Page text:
The Alternative to Tolling I-80

Pennsylvania lawmakers should reconsider the money it left on the table earlier this year after rejecting Gov. Rendell’s initial plan to lease the Pennsylvania Turnpike to a private-sector partner. Such an agreement could generate billions of dollars needed for transportation infrastructure and transit systems without raising taxes, erecting new tolls, or incurring more taxpayer debt.

Amid increasing doubts about the viability of Act 44 of 2007—the law which permitted the Pennsylvania Turnpike Commission (PTC) to raise transportation funds by tolling Interstate 80—the governor will soon announce a short list of teams that will provide multi-billion-dollar bids for a potential turnpike lease.

Last month, 34 financial, engineering, and management companies submitted 14 proposals to the Pennsylvania Department of Transportation, offering their qualifications for operating the turnpike. If Gov. Rendell obtains a high enough bid, he plans to take that offer back to the General Assembly for its consideration. The Legislature would do well to give the idea serious consideration this time around.

Increasing public backlash to Act 44 has prompted Gov. Rendell to revive his turnpike lease plan. To begin with, Act 44 fails to fill the identified annual transportation funding need of $1.7 billion. Despite billions in new bonded debt, higher turnpike fees, new tolls on I-80, and no plan to achieve meaningful congestion relief, Act 44 provides less than half of the funds needed to repair and maintain our transportation infrastructure.

Additionally, Act 44 is predicated on federal approval for tolling I-80, an outcome in doubt given recent communications from federal officials to the PTC and Act 44’s failure to comply with federal rules on tolling interstates. If the turnpike commission is denied permission to add tolls to the 311-mile road, then the shortfall in revenue for our transportation infrastructure needs only grows. And the people of Pennsylvania will be on the hook for the billions in bonded debt incurred by the turnpike commission.

Lastly, from a “good government” perspective, it doesn’t make sense to reward an agency like the turnpike commission with even more power, size, and authority. The commission is hardly a model of transparency, accountability, and efficiency. Indeed, its long history as a patronage playground for the Pennsylvania Senate is well-documented.

By contrast, a properly constructed lease of the 514-mile Pennsylvania Turnpike under a public-private partnership would drive out the corruption and waste of the turnpike commission while generating a large infusion of privately-raised capital, eliminating the need for more debt, more fees, and more taxes. Under a lease agreement, the state could hold its private-sector partner to high and rigorous standards through a performance-based contract. If the company failed to comply with the terms of the agreement—whether related to snow or road-kill removal, maintenance requirements, or road widening projects triggered by high traffic volumes—it could be financially penalized or even stripped of its contract.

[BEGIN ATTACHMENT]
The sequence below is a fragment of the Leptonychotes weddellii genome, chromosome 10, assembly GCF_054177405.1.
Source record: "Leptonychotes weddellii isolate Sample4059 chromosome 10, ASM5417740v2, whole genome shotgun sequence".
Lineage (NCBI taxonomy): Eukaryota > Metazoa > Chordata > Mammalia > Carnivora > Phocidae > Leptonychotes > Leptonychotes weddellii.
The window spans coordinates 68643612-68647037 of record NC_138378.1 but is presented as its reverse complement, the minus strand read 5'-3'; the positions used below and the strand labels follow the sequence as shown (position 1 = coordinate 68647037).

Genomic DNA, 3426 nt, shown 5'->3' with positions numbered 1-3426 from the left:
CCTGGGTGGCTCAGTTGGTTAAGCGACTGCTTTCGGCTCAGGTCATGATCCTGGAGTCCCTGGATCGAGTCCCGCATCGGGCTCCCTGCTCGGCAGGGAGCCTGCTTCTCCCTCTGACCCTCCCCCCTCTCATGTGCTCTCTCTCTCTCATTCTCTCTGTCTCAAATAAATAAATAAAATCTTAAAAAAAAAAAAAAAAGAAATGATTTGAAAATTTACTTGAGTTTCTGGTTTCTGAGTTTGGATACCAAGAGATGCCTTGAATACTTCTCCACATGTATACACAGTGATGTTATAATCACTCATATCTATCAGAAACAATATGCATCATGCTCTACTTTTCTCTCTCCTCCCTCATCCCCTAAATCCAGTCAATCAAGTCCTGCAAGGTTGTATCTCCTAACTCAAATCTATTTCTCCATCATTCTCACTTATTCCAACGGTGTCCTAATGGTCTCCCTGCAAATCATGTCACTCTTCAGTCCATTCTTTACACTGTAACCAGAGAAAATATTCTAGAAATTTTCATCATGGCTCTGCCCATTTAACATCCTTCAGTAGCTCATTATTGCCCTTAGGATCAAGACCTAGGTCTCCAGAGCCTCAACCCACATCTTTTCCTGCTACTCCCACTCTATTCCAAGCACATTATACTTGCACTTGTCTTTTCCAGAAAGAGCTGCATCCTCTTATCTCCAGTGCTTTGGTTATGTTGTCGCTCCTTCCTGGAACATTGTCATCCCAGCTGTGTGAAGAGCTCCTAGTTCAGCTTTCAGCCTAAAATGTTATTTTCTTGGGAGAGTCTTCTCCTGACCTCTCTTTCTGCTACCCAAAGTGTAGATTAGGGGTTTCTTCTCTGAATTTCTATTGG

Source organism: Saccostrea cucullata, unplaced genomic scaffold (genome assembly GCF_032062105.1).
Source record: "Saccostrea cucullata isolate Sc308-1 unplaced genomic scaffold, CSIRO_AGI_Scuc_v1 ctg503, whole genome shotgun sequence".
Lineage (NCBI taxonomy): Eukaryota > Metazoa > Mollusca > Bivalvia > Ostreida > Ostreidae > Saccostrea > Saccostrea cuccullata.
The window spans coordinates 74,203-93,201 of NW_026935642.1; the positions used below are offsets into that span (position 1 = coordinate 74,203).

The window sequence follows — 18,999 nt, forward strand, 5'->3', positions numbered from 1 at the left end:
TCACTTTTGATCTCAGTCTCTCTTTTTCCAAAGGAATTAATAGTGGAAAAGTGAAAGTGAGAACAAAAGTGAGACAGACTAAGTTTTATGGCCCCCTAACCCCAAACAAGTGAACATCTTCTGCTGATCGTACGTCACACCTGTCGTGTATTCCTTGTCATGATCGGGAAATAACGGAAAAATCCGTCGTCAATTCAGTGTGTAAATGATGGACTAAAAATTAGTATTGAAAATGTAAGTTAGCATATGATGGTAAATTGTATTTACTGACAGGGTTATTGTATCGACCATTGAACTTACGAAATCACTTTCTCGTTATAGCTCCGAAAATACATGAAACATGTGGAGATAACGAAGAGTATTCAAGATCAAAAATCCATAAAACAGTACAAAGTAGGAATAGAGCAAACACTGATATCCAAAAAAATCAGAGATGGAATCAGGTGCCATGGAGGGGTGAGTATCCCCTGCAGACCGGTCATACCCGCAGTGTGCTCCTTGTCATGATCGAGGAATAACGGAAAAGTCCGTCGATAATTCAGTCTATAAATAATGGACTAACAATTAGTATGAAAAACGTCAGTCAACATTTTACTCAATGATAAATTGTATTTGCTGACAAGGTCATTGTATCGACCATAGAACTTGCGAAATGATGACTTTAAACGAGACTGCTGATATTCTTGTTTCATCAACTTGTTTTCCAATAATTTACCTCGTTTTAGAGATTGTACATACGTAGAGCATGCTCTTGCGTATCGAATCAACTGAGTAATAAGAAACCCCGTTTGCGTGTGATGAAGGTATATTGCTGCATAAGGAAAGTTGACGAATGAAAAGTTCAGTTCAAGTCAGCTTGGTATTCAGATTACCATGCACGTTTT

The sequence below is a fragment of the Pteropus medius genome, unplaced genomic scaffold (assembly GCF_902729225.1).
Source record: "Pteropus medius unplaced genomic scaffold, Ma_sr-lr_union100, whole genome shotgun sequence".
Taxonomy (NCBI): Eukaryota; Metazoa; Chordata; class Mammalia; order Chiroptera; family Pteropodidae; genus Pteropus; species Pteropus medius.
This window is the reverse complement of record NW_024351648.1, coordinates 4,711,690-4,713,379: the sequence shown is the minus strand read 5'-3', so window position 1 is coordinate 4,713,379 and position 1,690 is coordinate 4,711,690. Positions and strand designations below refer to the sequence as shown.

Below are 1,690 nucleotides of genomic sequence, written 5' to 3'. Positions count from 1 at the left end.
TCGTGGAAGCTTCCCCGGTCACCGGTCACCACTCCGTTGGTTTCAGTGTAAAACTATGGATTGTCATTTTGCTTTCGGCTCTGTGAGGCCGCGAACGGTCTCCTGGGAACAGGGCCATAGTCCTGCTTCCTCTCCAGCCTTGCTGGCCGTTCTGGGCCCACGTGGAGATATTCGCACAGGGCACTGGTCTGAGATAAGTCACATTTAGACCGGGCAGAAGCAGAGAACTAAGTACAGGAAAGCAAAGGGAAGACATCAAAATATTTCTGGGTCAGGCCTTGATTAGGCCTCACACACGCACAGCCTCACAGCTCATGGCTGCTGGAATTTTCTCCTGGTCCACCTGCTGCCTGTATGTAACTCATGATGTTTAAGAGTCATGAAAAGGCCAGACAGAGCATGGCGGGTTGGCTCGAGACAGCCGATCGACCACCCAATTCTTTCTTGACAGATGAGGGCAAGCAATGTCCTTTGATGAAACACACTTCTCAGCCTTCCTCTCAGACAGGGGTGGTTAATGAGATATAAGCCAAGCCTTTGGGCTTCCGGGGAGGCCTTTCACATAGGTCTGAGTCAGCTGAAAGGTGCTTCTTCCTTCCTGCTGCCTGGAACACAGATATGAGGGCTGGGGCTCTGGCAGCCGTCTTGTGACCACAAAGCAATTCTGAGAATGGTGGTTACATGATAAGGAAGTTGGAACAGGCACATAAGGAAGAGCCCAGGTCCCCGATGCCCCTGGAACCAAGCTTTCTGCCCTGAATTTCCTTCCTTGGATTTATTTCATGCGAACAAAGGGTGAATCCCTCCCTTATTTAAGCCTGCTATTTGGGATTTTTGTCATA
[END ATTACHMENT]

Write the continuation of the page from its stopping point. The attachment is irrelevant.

Projections suggest that a lease could generate at least $1.7 billion annually—the amount needed to close the long-term funding gap. The final amount, of course, will not be known until the bids are in.

Indiana decided it wanted to fully fund its long-range transportation plans through a public-private partnership on the Indiana Toll Road. After reaping nearly $4 billion for the lease of the 157-mile highway, the state chose to reinvest the upfront cash into transportation infrastructure projects. Today, the Hoosier State is the only state in the nation with a fully-funded, statewide transportation plan. Because of this one public-private partnership, Indiana will now be able to expand and modernize its transportation network and confront its major challenges in moving people, businesses and goods in, out and around the state.

Regardless of how the Act 44 issue plays out, Pennsylvania is at a crossroads. Business as usual—higher taxes, higher fees, and higher debt—will not deliver the infrastructure Pennsylvania needs to meet the mobility and goods movement needs of the 21st century economy. Policymakers need to embrace a new paradigm for highway funding and operation, and partnering with the private sector offers just that. Even better, it does so without more debt or tolls on Interstate 80.

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Matthew J. Brouillette is a president and CEO of the Commonwealth Foundation ( Leonard Gilroy is the director of government reform at the Reason Foundation ( in Los Angeles.